she has no allergy and it isn't a religious objection either.

another, who is an Anesthesiologist refused annually and subsequently (of own accord) left a cushy job to be "freelance" and is actually doing better than ever.

you know me that well do ya ?
suppose i can call you for advice ?

fyi, i am one of those immuno-suppressed ppl, yet i don't do the vax and i don't suffer the flu ... can you explain that ?
how 'bout this one ... a good friend i share company with frequently is currently battling her 2nd round with breast cancer, yet she claims we are helping her rather spreading germs all over her.

{a side note about her ... she has a dander allergy, yet, she visits with us for hours on end, w/11 felines, without so much as a sniffle ... even she says she doesn't understand why. her BF has 2 felines and she cannot be in the same room with them for more than 15 minutes or respiratory trouble develops ... again, please explain how or why)



posted on Nov, 26 2012 @ 01:30 PM
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reply to post by NavyDoc
 


you are, of couse, correct. Flu is an infectious disease.

en.wikipedia.org...

It is an interesting thought that you have. Of course a corporation is a "person" under the law and has free will, just like a natural human being does.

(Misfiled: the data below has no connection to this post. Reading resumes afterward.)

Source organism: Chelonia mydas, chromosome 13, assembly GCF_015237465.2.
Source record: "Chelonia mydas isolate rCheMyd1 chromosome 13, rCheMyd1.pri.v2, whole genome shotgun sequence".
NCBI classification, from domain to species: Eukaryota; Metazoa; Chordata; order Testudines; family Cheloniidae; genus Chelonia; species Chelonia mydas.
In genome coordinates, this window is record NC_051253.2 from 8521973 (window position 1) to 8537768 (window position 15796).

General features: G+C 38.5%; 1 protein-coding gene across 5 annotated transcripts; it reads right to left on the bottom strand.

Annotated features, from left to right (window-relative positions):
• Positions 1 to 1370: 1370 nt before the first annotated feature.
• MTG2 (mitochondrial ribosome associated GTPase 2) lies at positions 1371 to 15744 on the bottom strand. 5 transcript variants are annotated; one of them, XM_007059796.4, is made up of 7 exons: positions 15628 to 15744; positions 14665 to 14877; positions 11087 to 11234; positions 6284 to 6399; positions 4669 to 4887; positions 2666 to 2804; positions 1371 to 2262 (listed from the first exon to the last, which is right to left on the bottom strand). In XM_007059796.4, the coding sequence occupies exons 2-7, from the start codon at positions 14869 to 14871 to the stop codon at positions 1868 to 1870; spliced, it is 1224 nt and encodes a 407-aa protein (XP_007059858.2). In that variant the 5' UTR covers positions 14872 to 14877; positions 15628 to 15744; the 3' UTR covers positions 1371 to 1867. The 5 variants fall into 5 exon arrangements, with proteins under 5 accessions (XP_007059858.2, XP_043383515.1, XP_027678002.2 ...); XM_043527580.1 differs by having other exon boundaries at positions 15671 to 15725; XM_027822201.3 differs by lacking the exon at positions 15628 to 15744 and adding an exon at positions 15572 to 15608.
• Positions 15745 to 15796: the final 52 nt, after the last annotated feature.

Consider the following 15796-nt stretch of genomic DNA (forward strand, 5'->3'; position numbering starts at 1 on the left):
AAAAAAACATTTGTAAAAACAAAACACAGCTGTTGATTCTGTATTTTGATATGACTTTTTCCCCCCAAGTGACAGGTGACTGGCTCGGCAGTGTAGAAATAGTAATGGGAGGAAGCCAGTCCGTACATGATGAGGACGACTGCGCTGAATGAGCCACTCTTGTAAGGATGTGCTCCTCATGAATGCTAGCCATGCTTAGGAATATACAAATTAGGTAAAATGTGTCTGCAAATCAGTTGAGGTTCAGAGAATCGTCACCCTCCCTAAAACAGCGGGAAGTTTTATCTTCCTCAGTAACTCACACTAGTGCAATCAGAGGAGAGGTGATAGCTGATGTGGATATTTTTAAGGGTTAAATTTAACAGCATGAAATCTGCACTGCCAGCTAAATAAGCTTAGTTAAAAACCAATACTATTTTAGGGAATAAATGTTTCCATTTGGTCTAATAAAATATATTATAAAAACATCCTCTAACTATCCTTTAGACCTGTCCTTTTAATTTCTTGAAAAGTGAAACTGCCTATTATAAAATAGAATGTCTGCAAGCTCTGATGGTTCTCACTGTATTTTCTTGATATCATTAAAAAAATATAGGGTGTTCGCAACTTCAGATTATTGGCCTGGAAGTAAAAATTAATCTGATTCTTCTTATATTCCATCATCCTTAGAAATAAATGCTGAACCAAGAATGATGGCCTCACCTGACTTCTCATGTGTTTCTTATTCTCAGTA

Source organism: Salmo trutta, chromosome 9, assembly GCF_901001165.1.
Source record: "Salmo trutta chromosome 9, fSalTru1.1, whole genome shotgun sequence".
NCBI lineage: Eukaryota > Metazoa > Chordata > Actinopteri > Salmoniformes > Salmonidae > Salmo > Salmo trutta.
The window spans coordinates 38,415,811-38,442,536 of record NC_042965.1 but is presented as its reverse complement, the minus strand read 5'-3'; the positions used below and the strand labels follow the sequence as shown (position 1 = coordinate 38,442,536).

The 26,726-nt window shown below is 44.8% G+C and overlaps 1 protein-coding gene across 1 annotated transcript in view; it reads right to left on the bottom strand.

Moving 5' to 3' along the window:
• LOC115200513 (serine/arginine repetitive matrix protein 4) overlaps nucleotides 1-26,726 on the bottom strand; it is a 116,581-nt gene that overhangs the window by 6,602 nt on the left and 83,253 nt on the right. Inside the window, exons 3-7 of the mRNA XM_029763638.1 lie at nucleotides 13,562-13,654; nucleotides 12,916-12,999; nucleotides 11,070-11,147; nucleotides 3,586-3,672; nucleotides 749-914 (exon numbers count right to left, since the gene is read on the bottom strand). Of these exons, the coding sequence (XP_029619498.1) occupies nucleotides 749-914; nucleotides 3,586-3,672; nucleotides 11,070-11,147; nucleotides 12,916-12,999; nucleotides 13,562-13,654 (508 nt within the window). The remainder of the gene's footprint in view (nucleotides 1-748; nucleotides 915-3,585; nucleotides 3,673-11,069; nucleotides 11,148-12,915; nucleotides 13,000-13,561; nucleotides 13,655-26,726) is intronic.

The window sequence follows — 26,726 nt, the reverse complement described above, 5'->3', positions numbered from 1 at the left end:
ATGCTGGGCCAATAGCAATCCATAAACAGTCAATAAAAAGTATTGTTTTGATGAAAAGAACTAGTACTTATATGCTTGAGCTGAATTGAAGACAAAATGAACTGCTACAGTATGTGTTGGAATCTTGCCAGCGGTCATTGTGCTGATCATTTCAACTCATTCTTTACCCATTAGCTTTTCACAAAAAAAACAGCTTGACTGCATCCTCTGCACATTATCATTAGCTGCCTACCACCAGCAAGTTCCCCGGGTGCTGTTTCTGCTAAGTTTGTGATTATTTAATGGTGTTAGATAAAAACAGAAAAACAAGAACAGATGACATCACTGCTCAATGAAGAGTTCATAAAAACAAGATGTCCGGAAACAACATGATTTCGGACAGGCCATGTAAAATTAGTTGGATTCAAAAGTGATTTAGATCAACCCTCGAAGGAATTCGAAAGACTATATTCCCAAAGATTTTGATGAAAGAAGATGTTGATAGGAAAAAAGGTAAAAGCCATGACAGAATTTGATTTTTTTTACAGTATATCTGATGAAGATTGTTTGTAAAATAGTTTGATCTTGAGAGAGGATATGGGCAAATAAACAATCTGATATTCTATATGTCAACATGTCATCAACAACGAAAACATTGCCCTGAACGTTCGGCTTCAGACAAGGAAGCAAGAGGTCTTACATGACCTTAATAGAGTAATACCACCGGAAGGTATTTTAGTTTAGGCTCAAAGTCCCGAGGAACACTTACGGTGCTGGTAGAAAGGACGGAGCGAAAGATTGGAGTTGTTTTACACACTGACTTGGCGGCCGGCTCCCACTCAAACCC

So I guess it is up to employees to band together to change policies they don't like or agree with.

Tired of Control Freaks



posted on Nov, 26 2012 @ 01:32 PM
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Originally posted by samkent
reply to post by Honor93
 





for me, the fact is, the flu vax resulted in GBS and i've suffered ever since and that was over 20yrs ago. i've never had a flu vax since and seldom get the flu, mostly because i boost my immune system, naturally.

i have never seen a medical study or absolute evidence that a dead invader (flu or any other) will stimulate anti-body production. if you have access to such a study, please share.

Have you ever seen a scientific study that shows it's possible to "boost your imune system naturally"?

You seldom get the flu because most people seldom get the flu. It's mostly colds.
Try working in the emergency room for a winter and see how well that boosted imune system holds up.


Worked for me.

I worked in dialysis for 2 years. These people got infectetions at the drop of a hat. I also worked in isolation with infected patients. Never got the flu or any sort of infection. Not once. Never sick my entire nursing career.

Stop eating sugar and wheat, coke and other junk food. Eat real food like raw milk, soups with bone broth from grass fed animals and pastured chickens and home grown vegitables. Get you D3 level up to 50+ng/ml.